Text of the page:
New Hampshire
New Jersey
New Mexico
New York
Nebraska
North Carolina
Ohio
Pennsylvania
South Carolina
Tennessee
Texas
Utah
Vermont
Virginia
Washington
West Virginia
Wisconsin
Belgium
Canada
Dominican Republic
Guatemala
Israel
Netherlands
Puerto Rico

And there’s a reminder that raw tomatoes are used in fresh salsa, guacamole and pico de gallo.

But most restaurants of all types have already eliminated all tomatoes, raw or otherwise, from their menus. Even so, cherry and grape tomatoes appear to be OK and any tomatoes with the vine still attached seem to be OK. Why that is, I’m not sure.

There have been 228 reported cases of salmonellosis nationwide since mid-April. And it’s an “uncommon form” of salmonella.

I’m pretty big on tomatoes, but at this point, I’d much rather just avoid the fruit (yeah, it’s a fruit) entirely.

How have we reached this point that fresh fruit/vegetables seem to constantly be the source of salmonella or other deathly poisons? Aren’t fresh fruits and veggies supposed to be good for us?

Posted by Amy Vernon on Monday, June 16th, 2008 at 7:30 am |
| | 2 Comments »

Advertisement

About this blog
You make it, they eat it, right?

As most parents soon discover, feeding a family is rarely that easy, whether its nursing a fussy newborn or trying to get a hot meal into a squirming toddler (or attempting both at the same time.) And that's not even the days when work runs late, the main course burns, or your adventurous little sushi eater announces from now on she will only eat food that is pink.

As parents ourselves, we've been there, done that, even learned a few tricks along the way. And we're pretty sure so have you. Maybe together we can make eating together as a family -- gulp! -- fun again.

My site was nominated for Best Parenting Blog!

Subscribe

Blog Updates Via Email:




Bloggers Unite for Human Rights






About the authors
Hema Easley Hema Easley has been a reporter for The Journal News since July 2002, first covering municipal government and then nonprofit agencies, women's issues and the South Asian and Muslim community in the Lower Hudson Valley. In her previous job, Hema was a correspondent for the Associated Press in South Asia. She lives with her husband and two sons in Orange County.
KatieKatie Ryan O'Connor, a Journal News editor and 35-year-old mother of three, never quite appreciated the work that went into feeding kids until she had to do it herself as a mother. If she had a food-and-kids philosophy it would be something like this: try your best to offer as much healthy food as possible, but sometimes fruits just have to be counted as vegetables and there are far worse things than chicken and spaghetti. Again.
TraceyTracey Princiotta, a 37-year-old mother of one, loves to cook, bake and eat, and is relieved that her son appears to be equally willing to chow down -- even if it's baby food and formula right now. Despite her husband's intense aversion to vegetables, she has high hopes of nurturing a true chowhound who will try everything at least once. And if all else fails, she's not above sneaking veggies into other foods.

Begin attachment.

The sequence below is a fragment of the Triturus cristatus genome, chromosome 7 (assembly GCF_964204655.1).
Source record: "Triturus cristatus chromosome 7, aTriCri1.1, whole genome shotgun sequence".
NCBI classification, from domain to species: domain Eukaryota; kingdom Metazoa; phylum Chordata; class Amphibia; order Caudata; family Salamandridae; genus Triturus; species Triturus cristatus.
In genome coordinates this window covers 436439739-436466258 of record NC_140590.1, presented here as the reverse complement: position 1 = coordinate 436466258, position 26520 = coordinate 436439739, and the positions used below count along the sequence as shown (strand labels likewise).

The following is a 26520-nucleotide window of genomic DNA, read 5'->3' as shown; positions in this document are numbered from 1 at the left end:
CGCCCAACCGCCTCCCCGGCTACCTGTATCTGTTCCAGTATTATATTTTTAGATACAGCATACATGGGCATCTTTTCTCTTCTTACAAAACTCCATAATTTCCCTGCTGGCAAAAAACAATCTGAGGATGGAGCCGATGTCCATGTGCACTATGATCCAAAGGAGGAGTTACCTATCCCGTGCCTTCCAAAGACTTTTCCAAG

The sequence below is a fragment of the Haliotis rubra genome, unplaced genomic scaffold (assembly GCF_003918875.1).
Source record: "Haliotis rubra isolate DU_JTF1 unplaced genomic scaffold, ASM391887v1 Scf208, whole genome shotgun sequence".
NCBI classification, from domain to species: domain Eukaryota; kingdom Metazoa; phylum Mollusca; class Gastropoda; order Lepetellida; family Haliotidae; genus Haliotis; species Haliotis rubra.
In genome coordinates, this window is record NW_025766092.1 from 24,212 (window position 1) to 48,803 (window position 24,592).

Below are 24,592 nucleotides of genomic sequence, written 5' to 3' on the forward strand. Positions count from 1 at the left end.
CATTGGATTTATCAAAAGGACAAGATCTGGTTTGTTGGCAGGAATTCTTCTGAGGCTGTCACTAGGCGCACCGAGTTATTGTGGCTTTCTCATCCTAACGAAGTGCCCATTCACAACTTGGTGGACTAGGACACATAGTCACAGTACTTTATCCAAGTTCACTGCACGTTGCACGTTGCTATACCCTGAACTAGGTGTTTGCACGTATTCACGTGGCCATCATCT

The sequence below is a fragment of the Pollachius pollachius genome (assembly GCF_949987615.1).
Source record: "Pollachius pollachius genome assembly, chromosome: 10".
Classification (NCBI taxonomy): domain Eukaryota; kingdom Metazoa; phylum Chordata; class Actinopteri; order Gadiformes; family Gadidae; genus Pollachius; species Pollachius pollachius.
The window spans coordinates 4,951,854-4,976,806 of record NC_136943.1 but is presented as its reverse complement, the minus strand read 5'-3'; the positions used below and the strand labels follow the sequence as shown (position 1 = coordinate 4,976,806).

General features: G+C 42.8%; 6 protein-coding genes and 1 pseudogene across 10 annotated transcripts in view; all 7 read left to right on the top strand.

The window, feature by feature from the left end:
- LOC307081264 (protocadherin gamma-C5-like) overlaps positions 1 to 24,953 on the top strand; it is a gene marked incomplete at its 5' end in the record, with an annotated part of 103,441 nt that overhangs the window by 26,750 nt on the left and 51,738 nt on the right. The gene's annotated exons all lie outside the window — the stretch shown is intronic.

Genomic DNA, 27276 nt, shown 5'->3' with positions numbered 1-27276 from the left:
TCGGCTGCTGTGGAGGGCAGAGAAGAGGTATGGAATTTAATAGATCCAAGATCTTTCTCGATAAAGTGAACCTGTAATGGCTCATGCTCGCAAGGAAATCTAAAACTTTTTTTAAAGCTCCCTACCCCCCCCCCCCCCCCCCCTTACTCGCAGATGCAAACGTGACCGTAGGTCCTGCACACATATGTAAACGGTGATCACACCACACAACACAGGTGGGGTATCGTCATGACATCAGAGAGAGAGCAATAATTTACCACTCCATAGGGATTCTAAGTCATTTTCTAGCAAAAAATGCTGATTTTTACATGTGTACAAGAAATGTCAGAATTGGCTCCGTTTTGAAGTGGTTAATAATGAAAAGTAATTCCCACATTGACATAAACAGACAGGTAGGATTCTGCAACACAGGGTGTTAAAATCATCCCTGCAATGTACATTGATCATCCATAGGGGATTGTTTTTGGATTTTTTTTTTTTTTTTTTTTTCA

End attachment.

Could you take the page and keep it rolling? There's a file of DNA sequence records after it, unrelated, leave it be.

Marcela Rojas Marcela Rojas has been a municipal reporter with The Journal News since January 2003. She is a native of Putnam County and grew up eating Peruvian food. She didn't realize until she was 13 that rice did not come with everyone's meal. After several years of living in Los Angeles -- where she grew a fondness for Thai food -- she returned to Putnam County where she now lives with her husband and daughter. Zyla (rhymes with Lilah) just turned 1 in March and, so far (her mother is pleased to note), loves to eat everything.
Swapna Venugopal Swapna Venugopal Ramaswamy, a Journal News reporter, started her career as a journalist in 1999 after graduating with a master's degree from New York University. Before joining the paper in 2006, Swapna worked as a municipal reporter for the Home News Tribune in New Jersey, and took a baby sabbatical to care for her two children, now ages 7 and 5. She has currently outsourced feeding her children and husband to her mother, who is visiting from India. Her friend and colleague Katie O'Connor, informs Swapna that she wouldn't mind being fed Indian food by her mother, too.
Randi Weiner Randi Weiner has been a reporter with The Journal News since 1989, having covered police, government and schools in Westchester and in Rockland. An Ohio native and 1976 graduate of Bowling Green State University, she worked for daily newspapers in Ohio and Michigan before moving east. She has tended bar and danced in a beledi troup and sat on the boards of two community theaters. She plays mandolin with the Shamrogues, Connecticuts largest Irish band. Randi lives in Connecticut with her husband and has three children.

Pop Quiz